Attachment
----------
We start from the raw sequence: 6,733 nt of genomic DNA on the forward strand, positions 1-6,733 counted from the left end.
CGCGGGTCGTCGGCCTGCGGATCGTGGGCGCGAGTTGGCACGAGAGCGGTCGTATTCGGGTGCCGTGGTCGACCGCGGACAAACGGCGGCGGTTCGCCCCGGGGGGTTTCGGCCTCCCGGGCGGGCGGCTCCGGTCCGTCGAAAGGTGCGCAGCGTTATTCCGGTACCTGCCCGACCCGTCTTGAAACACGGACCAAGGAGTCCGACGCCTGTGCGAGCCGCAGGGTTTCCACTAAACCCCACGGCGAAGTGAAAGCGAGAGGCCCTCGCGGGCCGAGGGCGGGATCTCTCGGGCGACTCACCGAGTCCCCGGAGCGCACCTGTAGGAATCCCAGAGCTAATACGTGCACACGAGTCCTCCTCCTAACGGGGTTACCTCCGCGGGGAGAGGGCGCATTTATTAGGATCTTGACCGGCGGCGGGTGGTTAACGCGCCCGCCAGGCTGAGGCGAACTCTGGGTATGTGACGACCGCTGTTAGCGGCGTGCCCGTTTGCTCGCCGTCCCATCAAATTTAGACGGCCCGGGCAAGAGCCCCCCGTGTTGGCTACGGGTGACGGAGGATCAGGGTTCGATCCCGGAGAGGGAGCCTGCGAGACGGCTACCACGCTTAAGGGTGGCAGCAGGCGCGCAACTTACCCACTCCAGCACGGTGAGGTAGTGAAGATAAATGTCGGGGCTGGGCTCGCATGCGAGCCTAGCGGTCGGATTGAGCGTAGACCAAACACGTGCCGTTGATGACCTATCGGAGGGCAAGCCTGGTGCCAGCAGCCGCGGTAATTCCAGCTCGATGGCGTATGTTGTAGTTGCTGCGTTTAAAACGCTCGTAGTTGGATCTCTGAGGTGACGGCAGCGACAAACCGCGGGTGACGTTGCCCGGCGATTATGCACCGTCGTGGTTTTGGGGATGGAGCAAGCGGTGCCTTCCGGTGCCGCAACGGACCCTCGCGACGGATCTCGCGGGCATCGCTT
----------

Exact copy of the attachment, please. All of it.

We start from the raw sequence: 6,733 nt of genomic DNA on the forward strand, positions 1-6,733 counted from the left end.
CGCGGGTCGTCGGCCTGCGGATCGTGGGCGCGAGTTGGCACGAGAGCGGTCGTATTCGGGTGCCGTGGTCGACCGCGGACAAACGGCGGCGGTTCGCCCCGGGGGGTTTCGGCCTCCCGGGCGGGCGGCTCCGGTCCGTCGAAAGGTGCGCAGCGTTATTCCGGTACCTGCCCGACCCGTCTTGAAACACGGACCAAGGAGTCCGACGCCTGTGCGAGCCGCAGGGTTTCCACTAAACCCCACGGCGAAGTGAAAGCGAGAGGCCCTCGCGGGCCGAGGGCGGGATCTCTCGGGCGACTCACCGAGTCCCCGGAGCGCACCTGTAGGAATCCCAGAGCTAATACGTGCACACGAGTCCTCCTCCTAACGGGGTTACCTCCGCGGGGAGAGGGCGCATTTATTAGGATCTTGACCGGCGGCGGGTGGTTAACGCGCCCGCCAGGCTGAGGCGAACTCTGGGTATGTGACGACCGCTGTTAGCGGCGTGCCCGTTTGCTCGCCGTCCCATCAAATTTAGACGGCCCGGGCAAGAGCCCCCCGTGTTGGCTACGGGTGACGGAGGATCAGGGTTCGATCCCGGAGAGGGAGCCTGCGAGACGGCTACCACGCTTAAGGGTGGCAGCAGGCGCGCAACTTACCCACTCCAGCACGGTGAGGTAGTGAAGATAAATGTCGGGGCTGGGCTCGCATGCGAGCCTAGCGGTCGGATTGAGCGTAGACCAAACACGTGCCGTTGATGACCTATCGGAGGGCAAGCCTGGTGCCAGCAGCCGCGGTAATTCCAGCTCGATGGCGTATGTTGTAGTTGCTGCGTTTAAAACGCTCGTAGTTGGATCTCTGAGGTGACGGCAGCGACAAACCGCGGGTGACGTTGCCCGGCGATTATGCACCGTCGTGGTTTTGGGGATGGAGCAAGCGGTGCCTTCCGGTGCCGCAACGGACCCTCGCGACGGATCTCGCGGGCATCGCTT